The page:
I see myself as a global citizen and my rather unusual upbringing in Afghanistan in the UN community helped me to see the obvious and not so obvious similarities between people from all parts of the world, be it in mythology, symbolism, language, science, numbers and philosophy. The Mandala best embodies these ideas and is representational of the interconnected world of today. It transcends barriers created by geographical, racial and cultural divides. It may be seen in the form of the Buddhist Mandala, the Hindu Shri Yantra, the domes of mosques, the Taoist Ying and Yang, Christian Rose windows, American Teepees and African Adinkra symbols to name a few. The color wheel may be viewed as a scientific Mandala that shows the interaction of colors. It therefore resonates with people from all walks of life, the belief systems of every individual from the deeply religious to the agnostic.
How does a mandala for into the overall theme of the project
The Mandala represents the idea that each individual is connected to one’s immediate surroundings that expands on to the universe. Its form is reflected in our interaction with friends, families, communities and in the shapes of the planets, the moon and their trajectories. All these elements are encompassed in the moon Interaction cube, a symbol based on the Mandala that depicts the singularity of the self; the duality of complementary sides; the trinity of creation, preservation and destruction; the quaternity of the four directions to the plurality in our belief systems.
Implicit in its form is the blossoming flower, the creation of something new. The arrows depict direction and movement, and the interdependence, interrelationship and interconnected nature of our Interactions. These are the building blocks for a collaborative effort for the creation of a habitat and a Mission to the moon.
How can non-Indians interpret this work?
Art cannot be expected to always speak for itself without explanation, much like viewing a beautiful book cover and making an assumption about its contents. Its value lies in the artist’s expression and thoughts in the making of it. To get rid of any ambiguity I use every medium available to make explicit with explanatory animations, videos and written material, her thoughts and interpretations. The intent is to draw viewers to understand a point of view and take away with them their own interpretation, as with all belief systems.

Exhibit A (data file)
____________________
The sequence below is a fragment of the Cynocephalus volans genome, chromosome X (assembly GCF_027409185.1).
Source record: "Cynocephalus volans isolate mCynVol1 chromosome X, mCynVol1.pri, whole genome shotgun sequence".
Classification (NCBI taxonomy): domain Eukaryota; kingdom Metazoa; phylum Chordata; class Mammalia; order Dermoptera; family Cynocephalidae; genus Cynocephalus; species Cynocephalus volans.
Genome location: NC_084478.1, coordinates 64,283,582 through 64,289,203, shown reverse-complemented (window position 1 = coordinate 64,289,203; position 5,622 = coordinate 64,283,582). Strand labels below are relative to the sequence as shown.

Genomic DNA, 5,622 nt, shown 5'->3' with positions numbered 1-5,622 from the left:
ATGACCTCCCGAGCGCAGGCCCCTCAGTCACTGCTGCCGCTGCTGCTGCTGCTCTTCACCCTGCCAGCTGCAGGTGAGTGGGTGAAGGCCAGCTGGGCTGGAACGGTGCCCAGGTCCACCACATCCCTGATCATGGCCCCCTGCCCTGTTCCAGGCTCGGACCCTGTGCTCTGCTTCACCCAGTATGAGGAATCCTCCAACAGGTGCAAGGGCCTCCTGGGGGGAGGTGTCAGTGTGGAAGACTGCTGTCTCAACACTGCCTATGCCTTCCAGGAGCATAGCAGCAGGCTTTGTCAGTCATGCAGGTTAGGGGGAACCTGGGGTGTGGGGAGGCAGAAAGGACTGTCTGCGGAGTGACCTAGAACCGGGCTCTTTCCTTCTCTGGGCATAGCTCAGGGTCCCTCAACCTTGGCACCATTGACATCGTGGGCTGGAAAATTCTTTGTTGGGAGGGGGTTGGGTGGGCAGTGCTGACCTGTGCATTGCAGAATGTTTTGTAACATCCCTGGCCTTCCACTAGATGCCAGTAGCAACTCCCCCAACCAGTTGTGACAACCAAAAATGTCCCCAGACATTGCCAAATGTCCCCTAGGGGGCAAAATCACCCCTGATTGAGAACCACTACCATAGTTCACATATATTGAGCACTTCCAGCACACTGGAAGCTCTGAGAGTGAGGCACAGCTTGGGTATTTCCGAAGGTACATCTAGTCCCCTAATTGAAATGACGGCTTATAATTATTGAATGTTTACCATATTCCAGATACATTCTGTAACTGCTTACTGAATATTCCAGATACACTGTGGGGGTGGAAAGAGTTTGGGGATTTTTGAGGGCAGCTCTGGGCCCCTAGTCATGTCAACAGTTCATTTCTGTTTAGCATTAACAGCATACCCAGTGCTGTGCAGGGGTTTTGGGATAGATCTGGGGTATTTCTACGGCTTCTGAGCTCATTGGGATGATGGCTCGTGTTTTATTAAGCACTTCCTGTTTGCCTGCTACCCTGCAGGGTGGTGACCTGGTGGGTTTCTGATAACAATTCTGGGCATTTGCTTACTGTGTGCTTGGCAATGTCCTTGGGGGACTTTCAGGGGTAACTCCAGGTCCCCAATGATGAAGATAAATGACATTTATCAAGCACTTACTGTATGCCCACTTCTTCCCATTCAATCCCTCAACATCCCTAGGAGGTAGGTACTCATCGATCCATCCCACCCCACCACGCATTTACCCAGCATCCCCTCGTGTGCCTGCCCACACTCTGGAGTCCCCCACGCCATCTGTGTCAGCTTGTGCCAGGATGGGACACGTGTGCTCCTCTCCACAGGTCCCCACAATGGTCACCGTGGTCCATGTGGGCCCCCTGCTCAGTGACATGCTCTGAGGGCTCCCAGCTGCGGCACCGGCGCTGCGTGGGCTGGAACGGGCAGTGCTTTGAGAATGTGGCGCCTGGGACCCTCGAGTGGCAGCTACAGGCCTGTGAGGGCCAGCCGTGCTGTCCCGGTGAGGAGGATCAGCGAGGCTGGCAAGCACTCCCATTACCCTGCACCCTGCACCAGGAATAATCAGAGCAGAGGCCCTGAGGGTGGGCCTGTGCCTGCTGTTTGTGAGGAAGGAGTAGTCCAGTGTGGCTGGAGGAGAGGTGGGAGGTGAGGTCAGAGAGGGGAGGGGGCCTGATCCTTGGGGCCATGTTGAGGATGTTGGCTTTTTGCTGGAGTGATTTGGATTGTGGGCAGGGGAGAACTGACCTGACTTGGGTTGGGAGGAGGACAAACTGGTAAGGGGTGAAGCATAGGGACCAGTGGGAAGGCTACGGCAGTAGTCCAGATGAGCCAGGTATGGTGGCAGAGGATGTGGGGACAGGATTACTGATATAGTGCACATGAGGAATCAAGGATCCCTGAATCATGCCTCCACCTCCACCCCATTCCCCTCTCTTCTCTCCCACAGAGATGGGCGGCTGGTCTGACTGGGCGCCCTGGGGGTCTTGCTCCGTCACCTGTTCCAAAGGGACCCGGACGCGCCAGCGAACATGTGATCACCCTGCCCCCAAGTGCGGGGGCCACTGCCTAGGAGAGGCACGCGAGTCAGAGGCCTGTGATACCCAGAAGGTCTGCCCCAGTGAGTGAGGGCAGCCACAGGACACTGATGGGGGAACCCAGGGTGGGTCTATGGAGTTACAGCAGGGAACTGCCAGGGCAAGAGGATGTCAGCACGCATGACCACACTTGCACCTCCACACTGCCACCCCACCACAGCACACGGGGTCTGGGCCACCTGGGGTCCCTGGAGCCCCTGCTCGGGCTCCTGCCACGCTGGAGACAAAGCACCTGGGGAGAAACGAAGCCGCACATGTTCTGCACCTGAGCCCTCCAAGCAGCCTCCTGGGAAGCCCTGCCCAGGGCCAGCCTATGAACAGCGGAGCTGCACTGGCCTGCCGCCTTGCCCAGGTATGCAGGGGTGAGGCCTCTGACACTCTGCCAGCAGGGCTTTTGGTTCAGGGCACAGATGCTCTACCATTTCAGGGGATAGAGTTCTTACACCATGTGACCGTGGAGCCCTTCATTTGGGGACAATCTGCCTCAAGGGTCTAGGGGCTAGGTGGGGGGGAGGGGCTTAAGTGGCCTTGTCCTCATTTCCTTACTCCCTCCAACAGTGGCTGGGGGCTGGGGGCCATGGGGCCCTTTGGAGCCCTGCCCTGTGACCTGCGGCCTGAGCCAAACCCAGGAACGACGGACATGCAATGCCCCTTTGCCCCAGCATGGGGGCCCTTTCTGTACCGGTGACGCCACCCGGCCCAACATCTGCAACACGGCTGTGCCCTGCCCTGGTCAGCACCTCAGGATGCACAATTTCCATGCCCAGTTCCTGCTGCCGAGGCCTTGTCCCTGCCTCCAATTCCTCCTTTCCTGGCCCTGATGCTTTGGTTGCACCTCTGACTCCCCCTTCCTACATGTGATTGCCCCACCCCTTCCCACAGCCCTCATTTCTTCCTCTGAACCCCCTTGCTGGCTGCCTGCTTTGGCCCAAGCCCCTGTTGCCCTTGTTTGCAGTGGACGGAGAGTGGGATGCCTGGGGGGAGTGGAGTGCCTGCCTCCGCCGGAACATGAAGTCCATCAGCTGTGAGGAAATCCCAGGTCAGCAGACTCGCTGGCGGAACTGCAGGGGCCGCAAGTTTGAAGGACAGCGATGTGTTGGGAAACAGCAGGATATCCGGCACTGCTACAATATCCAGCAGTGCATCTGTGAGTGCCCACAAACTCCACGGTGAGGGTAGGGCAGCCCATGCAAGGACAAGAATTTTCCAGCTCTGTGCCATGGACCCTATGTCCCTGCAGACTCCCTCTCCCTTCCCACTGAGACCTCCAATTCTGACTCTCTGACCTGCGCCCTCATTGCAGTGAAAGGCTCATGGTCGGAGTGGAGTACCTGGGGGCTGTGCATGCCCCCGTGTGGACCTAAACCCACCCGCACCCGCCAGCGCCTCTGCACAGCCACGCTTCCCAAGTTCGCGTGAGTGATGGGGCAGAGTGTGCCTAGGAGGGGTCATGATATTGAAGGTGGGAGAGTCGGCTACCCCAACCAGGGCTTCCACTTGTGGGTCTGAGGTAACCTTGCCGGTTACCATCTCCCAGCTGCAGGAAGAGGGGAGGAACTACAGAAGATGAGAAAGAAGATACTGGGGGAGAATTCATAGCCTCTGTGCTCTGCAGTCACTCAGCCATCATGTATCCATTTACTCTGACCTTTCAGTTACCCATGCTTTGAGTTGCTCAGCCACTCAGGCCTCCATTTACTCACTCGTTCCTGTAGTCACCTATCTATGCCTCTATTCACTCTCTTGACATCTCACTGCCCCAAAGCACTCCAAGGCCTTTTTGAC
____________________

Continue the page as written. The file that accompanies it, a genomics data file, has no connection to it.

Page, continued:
As a representation of racial harmony and interaction, the basic building blocks of shapes such as Triangles, Squares, Circles and Spirals that are used as symbols in Science, Art and Religion are used in conjunction with number systems - singularity, duality, trinity, quaternity and plurality that tie scientific and philosophical concepts of shape, structure, movement, light, sound, energy and thought (https://www.youtube.com/watch?v=foBWDjwcVks).
The Interactions paintings use the concentric shape of the Shri Yantra mandala, its basic polygons and rotational geometry. Each painting is created using a single continuous line that starts and ends at the same point representing continuing life cycles and infinity, dividing it into two sides, the positive existent space that defines the bounds of the negative non-existent space. This is a non-literal interpretation of the underlying philosophy of the ying and yang which is based on the complimentary interdependence of the male and female seen as a wave separating two halves. The principle behind it is that a wave is created only if there is a crest and a corresponding trough, the creation of one being dependent on the other. The wave is the transport pattern for all forms of energy, light and sound.
The colour wheel has been used to subdivide the painting series into groups of three, with each group following the same pattern and movement principles. These are the triads of the primary, secondary and the two tertiary groups.
Many philosophies use the concept of the male and female, the duality of the complementary nature of existence and non-existence. This may be seen in fertility or creation symbols such as the Yoni-Lingam and the Ying- Yang that depict the origin of the universe, its creation and regeneration.
The arrow a masculine principle: The upward pointing triangle is a phallic symbol. Triangular headed Arrows are solar symbols that depict the sun’s rays and direction. A flight of arrows signifies the movement of time and an ascent to the celestial. The paintings use arrows to depict direction and movement.
The flower a feminine principle: The Inverted Triangle is a feminine lunar symbol. The paintings use rotational geometry to convey the floral form of the Lotus or Rose, a symbol of creation, new life and beginnings.
(Lakshmi Mohanbabu will be speaking at Namaste 2020 on September 6th: https://www.softpowermag.com/event/indias-global-connect/)